Welcome to The Path of Water

This site is dedicated to exploring the Tao and Philosophical Taoism; and how it relates to everyday modern life in the 21st Century. It also includes posts relating to how I feel Taoism can provide insights for dealing with the problems of everyday living.

The process of writing out my thoughts helps me to explore what I believe and why, so these posts will probably develop over time. I hope that you'll find this site interesting and, for those of you new to the Tao and Taoism, I hope that it can provide you with a first step on the path to a rich spiritual life. If you want to post comments relating to a post or the site as a whole I'd be grateful as all feedback is helpful.

Enjoy your visit - In Tao - Woody

Who would follow the Way must go beyond words.
Who would know the world must go beyond names. *

No man ever steps in the same river twice,
for it's not the same river and he's not the same man. **

Monday, 20 December 2010

Taoism and renewal

At this time of the year I'm always reminded of the Taijitu symbol - or the Yin / Yang symbol as it is better known. Not just a pretty design, it symbolises something fundamental in the nature of reality and our experience of it. At the point of greatest Yin, Yang is born and at greatest Yang, Yin is born. Over time everything is born, grows, dies, and is then renewed starting the cycle all over again.

For those of us in the Northern hemisphere tomorrow is the Winter Solstice and we can see the relationship with the Taijitu because at the point of Solstice, our longest night, is born the start of the long journey to the Summer Solstice, our longest day. Indeed I've seen suggestions that the origins of the Taijitu is in observations of the Sun as it moves from Winter to Summer Solstice and back again.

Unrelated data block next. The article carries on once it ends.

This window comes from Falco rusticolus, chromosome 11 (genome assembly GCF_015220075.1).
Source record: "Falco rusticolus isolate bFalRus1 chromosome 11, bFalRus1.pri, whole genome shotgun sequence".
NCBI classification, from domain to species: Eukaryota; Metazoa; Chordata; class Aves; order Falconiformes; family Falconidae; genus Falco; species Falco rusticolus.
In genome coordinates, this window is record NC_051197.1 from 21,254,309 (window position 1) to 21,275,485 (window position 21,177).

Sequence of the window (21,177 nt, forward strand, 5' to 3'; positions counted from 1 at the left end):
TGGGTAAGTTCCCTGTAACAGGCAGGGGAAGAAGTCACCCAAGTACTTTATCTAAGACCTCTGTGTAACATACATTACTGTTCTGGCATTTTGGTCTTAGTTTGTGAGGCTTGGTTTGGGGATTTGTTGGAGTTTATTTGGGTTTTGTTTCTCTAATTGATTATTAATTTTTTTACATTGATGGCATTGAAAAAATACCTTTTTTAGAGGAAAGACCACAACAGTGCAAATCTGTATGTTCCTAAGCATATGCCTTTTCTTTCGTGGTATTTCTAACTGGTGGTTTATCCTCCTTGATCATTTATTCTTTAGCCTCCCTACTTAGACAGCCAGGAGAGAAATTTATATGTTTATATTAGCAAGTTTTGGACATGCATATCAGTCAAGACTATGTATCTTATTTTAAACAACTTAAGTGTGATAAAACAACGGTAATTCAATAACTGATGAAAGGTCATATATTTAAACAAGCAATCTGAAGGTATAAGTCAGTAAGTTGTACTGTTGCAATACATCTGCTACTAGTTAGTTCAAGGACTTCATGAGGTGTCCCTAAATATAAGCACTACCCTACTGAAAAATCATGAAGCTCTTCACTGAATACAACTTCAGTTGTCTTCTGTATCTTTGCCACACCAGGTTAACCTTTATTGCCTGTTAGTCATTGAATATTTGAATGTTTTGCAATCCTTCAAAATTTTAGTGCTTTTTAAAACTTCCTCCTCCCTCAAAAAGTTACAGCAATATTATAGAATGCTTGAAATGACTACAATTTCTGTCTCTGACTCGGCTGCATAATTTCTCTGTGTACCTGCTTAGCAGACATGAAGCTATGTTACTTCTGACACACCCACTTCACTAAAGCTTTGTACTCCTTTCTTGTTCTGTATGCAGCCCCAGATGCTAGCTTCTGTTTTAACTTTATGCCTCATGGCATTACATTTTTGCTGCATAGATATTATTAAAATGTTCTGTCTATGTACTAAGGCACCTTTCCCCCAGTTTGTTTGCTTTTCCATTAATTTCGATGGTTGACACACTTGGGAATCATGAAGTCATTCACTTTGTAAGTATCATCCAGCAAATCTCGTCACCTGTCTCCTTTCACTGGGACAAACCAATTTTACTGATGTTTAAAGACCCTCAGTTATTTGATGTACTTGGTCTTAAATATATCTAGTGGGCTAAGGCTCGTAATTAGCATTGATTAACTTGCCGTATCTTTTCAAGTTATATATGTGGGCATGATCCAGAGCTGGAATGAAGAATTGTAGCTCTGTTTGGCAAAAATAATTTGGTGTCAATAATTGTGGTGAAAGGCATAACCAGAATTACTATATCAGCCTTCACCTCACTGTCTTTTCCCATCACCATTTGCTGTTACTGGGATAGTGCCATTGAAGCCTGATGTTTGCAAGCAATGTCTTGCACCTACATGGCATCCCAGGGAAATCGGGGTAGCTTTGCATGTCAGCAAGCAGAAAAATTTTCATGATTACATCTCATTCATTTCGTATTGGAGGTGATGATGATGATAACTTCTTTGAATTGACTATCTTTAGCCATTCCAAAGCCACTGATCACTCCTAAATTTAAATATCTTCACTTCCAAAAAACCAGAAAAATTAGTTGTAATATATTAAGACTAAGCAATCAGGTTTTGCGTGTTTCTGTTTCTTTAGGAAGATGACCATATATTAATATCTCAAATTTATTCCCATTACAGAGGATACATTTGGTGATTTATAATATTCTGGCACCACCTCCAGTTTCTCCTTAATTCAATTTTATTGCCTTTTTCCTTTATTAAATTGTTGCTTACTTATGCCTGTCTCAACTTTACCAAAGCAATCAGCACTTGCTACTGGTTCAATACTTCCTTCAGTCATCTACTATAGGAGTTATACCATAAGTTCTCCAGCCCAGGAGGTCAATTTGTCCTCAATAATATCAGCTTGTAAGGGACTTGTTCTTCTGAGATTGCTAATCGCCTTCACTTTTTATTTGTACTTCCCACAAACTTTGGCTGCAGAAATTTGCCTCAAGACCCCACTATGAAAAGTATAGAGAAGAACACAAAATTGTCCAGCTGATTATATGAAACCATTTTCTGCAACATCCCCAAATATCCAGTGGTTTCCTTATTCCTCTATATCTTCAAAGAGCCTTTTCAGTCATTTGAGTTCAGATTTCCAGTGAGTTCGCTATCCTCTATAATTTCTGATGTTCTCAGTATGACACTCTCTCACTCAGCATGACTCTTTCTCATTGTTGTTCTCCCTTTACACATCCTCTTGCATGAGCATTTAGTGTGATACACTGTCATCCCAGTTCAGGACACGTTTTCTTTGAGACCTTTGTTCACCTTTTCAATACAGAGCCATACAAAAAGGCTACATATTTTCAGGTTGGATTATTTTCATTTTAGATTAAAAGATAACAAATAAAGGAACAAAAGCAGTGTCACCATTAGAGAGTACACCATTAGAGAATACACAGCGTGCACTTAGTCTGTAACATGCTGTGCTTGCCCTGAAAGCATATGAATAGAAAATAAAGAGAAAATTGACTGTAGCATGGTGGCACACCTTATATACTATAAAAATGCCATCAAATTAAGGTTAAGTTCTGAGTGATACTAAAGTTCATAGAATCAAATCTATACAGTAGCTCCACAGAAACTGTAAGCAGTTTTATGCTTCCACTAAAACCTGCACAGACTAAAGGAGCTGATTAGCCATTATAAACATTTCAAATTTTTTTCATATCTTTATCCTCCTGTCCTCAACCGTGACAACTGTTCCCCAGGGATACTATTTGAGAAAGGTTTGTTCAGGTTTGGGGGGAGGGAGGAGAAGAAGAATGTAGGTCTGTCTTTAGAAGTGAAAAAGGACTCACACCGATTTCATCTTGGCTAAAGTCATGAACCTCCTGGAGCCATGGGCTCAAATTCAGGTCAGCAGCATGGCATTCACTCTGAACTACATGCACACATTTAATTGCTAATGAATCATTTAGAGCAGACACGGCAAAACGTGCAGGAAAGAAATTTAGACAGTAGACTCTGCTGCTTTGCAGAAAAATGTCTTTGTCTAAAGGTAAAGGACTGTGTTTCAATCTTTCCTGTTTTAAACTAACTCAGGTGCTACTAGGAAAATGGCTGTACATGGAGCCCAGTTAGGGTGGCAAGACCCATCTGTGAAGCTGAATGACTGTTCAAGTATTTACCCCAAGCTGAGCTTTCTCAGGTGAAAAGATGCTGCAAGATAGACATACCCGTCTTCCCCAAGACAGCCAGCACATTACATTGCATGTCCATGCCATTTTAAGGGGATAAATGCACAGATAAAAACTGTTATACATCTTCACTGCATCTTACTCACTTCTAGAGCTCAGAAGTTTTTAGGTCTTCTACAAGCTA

So what does this tell us about our day to day lives? Possibly the best lessons are captured in the old sayings "nothing lasts forever" and "the darkest hour is before the dawn." If you are feeling sad, remember that over time this will pass. If you're feeling overwhelmed by everything, remember that the intensity will not persist and if you hang in there things will become easier. We should also remember however that the opposite is also true, there may be times when we feel sad and times when we feel overwhelmed. So when life is good and when you are enjoying yourself savour it - enjoy the moment - don't take it all for granted. These changes will happen whether or not we want them to. While me may be able to exert some influence upon them essentially we have to bend with the wind - to live in the moment experiencing things as they are, not raging and shouting about how we think they should be.

There is a time for being ahead,
a time for being behind;
a time for being in motion,
a time for being at rest;
a time for being vigorous,
a time for being exhausted;
a time for being safe,
a time for being in danger.

The Master sees things as they are,

without trying to control them.
She lets them go their own way,
and resides at the centre of the circle.

TTC Ch. 29 (12)


Monday, 9 August 2010

Taoism and the Universe